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Researchers Develop New Algorithm For Better Comparison Of Cancerous Tumors

Researchers at the Technion's Rappaport Faculty of Medicine in Israel have designed an algorithm, which can track an uninterrupted common denominator in various dimensional data secured from patients with different types of tumors. The algorithm has been named tuMap algorithm.

During recent years, in-depth research in cancer has led to the development of single-cell high-resolution characterization abilities or to be more specific, concurrent in-depth study of cancer samples by making use of single-cell RNA sequencing and proteomics analysis. This research has developed a multitude of different dimensional information on a large number of cells, thus leading to the understanding of both healthy as well as cancerous cells.

This in-depth data has led researchers to know the wide differences between the tumors of various patients as the cellular information secured from the patient's genetics is different for everyone.

Even though the data offers important information about each specific patient, the information prevents comparing different patients in the absence of a common denominator. The contrast is an important part of the research as it is needed for knowing prognostic markers of the cancer in the patient like how severe is the disease or how long is the patient going to survive.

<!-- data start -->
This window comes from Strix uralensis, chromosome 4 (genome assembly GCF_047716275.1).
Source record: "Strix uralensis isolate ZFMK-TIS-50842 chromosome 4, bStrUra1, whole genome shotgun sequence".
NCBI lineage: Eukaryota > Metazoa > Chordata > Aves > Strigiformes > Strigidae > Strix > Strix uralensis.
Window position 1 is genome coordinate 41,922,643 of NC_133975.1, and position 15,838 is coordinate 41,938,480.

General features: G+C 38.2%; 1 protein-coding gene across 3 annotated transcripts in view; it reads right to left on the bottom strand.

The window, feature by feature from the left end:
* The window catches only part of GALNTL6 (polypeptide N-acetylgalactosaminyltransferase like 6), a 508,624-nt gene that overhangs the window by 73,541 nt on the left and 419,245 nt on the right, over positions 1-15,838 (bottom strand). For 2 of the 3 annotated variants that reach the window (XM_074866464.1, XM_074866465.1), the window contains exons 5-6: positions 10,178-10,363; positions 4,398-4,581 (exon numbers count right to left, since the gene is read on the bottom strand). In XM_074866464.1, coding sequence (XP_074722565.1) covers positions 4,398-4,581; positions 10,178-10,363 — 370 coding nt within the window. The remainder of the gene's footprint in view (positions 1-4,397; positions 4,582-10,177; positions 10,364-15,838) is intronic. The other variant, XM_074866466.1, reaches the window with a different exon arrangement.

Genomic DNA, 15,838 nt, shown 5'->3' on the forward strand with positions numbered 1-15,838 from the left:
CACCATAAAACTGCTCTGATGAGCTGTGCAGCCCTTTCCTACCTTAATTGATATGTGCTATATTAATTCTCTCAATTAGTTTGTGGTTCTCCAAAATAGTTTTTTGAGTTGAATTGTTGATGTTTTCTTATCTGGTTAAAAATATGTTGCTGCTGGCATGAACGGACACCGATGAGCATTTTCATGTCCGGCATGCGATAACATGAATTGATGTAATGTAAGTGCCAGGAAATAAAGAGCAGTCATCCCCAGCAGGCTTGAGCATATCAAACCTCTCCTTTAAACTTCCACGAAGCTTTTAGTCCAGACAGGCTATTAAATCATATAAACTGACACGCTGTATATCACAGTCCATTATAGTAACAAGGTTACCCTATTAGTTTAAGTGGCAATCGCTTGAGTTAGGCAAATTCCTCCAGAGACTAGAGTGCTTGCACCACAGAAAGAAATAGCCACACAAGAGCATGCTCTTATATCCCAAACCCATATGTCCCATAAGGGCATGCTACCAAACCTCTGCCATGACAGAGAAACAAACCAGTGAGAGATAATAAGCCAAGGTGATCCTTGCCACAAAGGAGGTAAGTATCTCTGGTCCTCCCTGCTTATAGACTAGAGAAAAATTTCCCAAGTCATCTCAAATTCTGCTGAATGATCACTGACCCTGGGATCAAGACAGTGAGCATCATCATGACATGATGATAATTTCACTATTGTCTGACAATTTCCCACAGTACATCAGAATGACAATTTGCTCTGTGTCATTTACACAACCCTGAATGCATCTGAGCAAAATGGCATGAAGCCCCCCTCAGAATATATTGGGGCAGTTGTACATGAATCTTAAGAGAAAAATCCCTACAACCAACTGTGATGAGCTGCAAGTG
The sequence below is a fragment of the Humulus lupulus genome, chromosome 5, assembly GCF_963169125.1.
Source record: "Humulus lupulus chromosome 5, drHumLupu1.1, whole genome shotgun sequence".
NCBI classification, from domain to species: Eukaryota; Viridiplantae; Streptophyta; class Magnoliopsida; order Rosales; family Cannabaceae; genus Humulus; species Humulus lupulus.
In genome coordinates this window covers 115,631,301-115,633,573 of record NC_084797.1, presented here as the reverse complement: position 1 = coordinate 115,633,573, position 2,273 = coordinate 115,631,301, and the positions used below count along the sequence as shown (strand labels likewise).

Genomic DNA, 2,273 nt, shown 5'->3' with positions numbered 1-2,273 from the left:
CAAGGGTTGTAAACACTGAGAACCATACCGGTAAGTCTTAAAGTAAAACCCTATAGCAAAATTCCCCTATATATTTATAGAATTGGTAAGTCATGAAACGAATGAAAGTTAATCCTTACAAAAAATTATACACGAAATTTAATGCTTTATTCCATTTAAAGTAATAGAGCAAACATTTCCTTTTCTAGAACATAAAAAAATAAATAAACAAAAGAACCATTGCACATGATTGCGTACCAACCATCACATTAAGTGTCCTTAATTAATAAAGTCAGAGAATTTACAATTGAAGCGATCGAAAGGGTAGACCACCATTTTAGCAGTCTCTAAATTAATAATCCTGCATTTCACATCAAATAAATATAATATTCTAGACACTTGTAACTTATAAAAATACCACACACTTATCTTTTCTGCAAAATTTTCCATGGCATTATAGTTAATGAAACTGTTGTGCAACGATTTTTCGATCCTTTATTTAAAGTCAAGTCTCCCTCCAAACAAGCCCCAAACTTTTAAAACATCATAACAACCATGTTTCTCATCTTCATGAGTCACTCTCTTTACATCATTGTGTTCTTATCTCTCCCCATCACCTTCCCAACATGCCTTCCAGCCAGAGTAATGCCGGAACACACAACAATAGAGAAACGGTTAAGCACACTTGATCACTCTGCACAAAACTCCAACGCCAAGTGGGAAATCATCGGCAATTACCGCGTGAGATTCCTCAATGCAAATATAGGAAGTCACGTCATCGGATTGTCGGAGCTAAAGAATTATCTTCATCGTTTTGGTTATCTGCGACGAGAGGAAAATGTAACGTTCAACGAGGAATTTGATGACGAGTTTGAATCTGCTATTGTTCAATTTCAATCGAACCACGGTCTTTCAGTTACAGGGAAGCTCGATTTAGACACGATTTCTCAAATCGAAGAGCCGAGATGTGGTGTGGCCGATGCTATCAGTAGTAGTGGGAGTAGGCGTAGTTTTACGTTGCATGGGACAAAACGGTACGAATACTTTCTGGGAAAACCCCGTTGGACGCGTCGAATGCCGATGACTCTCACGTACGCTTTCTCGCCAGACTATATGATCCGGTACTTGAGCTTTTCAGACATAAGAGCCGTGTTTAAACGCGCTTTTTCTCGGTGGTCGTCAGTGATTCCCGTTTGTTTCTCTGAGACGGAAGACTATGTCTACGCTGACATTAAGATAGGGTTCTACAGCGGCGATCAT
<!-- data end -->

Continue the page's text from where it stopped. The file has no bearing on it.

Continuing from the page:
The tuMap algorithm claims to offer a solution to this problem by using a "variance-based comparison." The algorithm places different tumors on a uniform scale, thus offering a benchmark to compare and study in detail. In this manner, the tumors can be easily compared for various factors. The algorithm helps doctors monitor the growth of the tumor in a single person also over the course of time.

The answers offered by the algorithm can be used for clinical purposes like predicting different clinical indices with better precision, much more than the traditional cancer research tools. Although, the algorithm was tested on blood cancer patients only, experts feel that it is important for different types of cancer as well.

The study was done in partnership with researchers at the Technion, the Rambam Health Care Campus, the Shaare Zedek Medical Center and the University of Texas.

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